Natural skills such as listening and thoughtfulness can be an advantage when working toward leadership positions.
Megan Riddle, MD, PhD, MS, considers herself a lifelong introvert, and for a long time she didn’t think of herself as a leader. It wasn’t until she found herself in a leadership position by chance that she realized that she was suited for the job.
“I think when you are typically kind of the quiet one in the room, you don’t necessarily naturally think, ‘Oh, yeah, I want to sign up for that leadership role,’ or ‘I want to run for office in medical school,’ ” Riddle says. “And if you don’t think of yourself that way, then you don’t have to step into those opportunities.”
Now Riddle is the chief resident of psychiatry inpatient and emergency services at the University of Washington — a leadership role she has held for several months.
“There is a widespread misconception that to be a successful leader, introverts are disadvantaged,” says Patricia Williams, MD, a certified master practitioner of the Myers-Briggs Type Indicator and adjunct professor at American University. “In fact, there have been some studies that suggest that in medicine, the higher you go as a leader, the more likely you are to be an introvert.”
One 2011 study, “Reversing the Extraverted Leadership Advantage,” published by the Academy of Management Journal, suggested that extroverted leaders actually can be detrimental to group performance when employees are inclined to demonstrate proactive behavior, such as voicing constructive ideas and taking personal initiative to improve work methods. Conversely, though, when employees aren’t proactive, extroverted leaders can help increase performance.
“[Introverts] can often give people a sense of calm because they seem outwardly unraveled,” Williams says. “The problem with extroverted leaders is they are not always comfortable with silence, so they don’t always listen as well as introverted leaders do.”
Over the years, Riddle has realized that she does things differently than many of her colleagues, especially when it comes to interacting with others and participating in meetings.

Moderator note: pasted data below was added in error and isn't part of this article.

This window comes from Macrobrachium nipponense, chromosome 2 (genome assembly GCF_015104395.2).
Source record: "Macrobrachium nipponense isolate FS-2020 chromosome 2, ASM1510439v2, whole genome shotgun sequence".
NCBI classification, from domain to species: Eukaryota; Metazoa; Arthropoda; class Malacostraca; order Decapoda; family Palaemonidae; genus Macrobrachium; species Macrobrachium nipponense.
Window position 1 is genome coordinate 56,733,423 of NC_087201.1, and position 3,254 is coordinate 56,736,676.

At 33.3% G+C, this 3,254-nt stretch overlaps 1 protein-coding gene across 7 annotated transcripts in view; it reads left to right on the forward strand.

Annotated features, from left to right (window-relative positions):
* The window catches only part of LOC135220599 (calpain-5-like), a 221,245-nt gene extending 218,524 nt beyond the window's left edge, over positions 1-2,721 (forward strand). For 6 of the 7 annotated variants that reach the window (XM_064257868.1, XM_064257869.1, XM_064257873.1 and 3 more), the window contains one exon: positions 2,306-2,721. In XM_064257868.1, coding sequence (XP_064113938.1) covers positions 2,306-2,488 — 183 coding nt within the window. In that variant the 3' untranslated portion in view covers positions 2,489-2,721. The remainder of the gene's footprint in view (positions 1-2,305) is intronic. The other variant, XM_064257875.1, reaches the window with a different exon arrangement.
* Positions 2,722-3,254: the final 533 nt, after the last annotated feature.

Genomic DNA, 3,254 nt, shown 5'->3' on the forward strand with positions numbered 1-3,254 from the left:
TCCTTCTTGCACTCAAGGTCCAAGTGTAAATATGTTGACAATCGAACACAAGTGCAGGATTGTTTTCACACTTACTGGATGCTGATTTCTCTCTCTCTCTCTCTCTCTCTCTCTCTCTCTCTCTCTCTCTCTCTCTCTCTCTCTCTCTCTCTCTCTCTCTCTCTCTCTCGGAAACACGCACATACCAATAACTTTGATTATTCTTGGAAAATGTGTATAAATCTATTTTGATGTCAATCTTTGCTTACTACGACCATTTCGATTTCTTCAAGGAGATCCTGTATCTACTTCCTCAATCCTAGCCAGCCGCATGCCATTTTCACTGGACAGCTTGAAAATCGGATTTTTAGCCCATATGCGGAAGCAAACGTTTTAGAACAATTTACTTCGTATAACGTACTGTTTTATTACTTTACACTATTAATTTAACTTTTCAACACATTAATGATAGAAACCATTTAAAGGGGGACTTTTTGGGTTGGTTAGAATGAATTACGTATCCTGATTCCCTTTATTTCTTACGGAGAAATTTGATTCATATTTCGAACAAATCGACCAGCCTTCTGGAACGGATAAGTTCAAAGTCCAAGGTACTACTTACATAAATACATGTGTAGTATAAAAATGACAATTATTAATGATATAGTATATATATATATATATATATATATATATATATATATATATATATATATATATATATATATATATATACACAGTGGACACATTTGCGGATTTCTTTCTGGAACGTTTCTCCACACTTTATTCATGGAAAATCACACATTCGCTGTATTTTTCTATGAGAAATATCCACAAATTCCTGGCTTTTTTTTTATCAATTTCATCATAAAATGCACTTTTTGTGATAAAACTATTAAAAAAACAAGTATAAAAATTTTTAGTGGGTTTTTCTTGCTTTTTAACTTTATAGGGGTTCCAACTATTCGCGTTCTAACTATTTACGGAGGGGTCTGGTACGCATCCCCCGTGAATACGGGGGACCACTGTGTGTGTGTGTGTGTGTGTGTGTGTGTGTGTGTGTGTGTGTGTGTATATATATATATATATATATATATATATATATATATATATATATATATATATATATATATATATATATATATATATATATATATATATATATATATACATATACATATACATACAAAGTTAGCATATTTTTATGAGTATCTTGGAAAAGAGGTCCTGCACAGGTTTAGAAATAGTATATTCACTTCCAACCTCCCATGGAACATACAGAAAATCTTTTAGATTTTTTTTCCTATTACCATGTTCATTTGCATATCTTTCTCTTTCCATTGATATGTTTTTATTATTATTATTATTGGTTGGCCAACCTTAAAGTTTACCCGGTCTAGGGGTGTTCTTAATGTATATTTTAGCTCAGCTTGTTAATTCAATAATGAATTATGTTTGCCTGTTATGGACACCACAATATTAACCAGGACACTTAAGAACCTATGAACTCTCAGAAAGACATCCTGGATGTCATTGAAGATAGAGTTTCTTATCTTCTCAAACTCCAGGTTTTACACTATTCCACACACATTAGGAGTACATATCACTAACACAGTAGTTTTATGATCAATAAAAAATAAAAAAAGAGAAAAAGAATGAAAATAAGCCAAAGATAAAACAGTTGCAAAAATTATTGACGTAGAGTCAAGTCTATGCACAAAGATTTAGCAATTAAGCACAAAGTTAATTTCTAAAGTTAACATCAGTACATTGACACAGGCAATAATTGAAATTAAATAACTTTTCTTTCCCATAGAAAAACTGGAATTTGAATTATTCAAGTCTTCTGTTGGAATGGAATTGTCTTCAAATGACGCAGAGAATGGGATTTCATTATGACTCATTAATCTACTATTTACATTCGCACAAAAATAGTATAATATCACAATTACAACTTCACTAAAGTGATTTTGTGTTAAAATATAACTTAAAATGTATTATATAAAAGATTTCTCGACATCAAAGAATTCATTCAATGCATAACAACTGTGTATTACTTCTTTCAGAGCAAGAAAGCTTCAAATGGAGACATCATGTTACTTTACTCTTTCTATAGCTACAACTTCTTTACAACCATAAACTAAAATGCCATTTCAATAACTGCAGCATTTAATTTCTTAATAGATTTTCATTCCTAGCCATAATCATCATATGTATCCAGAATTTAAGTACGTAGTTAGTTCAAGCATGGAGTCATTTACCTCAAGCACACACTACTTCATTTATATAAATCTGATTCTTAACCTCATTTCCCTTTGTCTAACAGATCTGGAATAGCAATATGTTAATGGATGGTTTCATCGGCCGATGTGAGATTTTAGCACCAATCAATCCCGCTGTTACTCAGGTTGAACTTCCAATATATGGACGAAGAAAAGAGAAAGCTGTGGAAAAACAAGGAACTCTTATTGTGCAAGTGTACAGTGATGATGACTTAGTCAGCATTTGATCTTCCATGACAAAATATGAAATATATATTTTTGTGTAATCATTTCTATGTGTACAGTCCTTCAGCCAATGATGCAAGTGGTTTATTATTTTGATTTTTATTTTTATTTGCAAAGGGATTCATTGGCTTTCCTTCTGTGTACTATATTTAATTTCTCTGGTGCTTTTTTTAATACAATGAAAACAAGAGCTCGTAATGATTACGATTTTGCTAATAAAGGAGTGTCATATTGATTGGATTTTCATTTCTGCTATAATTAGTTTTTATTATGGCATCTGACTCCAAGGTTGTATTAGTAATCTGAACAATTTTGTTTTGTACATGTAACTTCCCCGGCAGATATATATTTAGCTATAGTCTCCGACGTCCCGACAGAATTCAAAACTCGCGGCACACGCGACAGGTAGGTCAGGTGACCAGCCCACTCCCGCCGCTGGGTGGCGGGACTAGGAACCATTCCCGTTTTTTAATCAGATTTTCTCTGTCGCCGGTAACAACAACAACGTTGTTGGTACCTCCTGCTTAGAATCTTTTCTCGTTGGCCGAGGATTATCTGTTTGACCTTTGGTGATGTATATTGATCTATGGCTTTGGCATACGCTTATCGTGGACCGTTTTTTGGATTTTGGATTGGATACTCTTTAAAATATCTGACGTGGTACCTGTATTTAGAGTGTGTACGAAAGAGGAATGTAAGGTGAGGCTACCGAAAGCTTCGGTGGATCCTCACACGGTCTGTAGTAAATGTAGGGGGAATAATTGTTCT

“I think as introverts we tend to think more, talk less, which sometimes has its advantages and allows for a little more diplomacy,” Riddle said. “I think that we are good at reading other people and, you know, having that sort of emotional intelligence, which can be really beneficial in leadership positions.”
Being comfortable in her role as a leader took time and dedication to mastering skills that didn’t necessarily come naturally to her, but Riddle has powered through by giving herself permission to be herself instead of scolding herself internally for the things she’s not doing.
Introverts can learn to use natural skills such as listening and thoughtfulness to their advantage when working towards leadership positions, Riddle says. She also recommends cultivating mentorships and, importantly, taking the time needed to recharge.
As Riddle transitioned into her role as chief resident, she noticed that her colleagues have begun to change the way the treat her. “I have realized that I am capable of doing this, and other people also think of me that way and think of me as a leader, so it just becomes more comfortable,” she says. “When I push myself to say something at a meeting, people will listen because they respect what I have to say.”
After years of working with doctors on both sides of the spectrum, Williams believes leadership has less to do with whether a person is introverted or extroverted and more to do with self-awareness.
“I find that there are not advantages or disadvantages,” she says, “it’s just that the issues are different.”
Williams says introversion and extroversion describe an individual’s preference, not a permanent state of being. The question is really about which style of relating is more personally invigorating. She compares it right- or left-handedness. While everyone has a preference, it is possible to learn to use the other hand if circumstances demand it.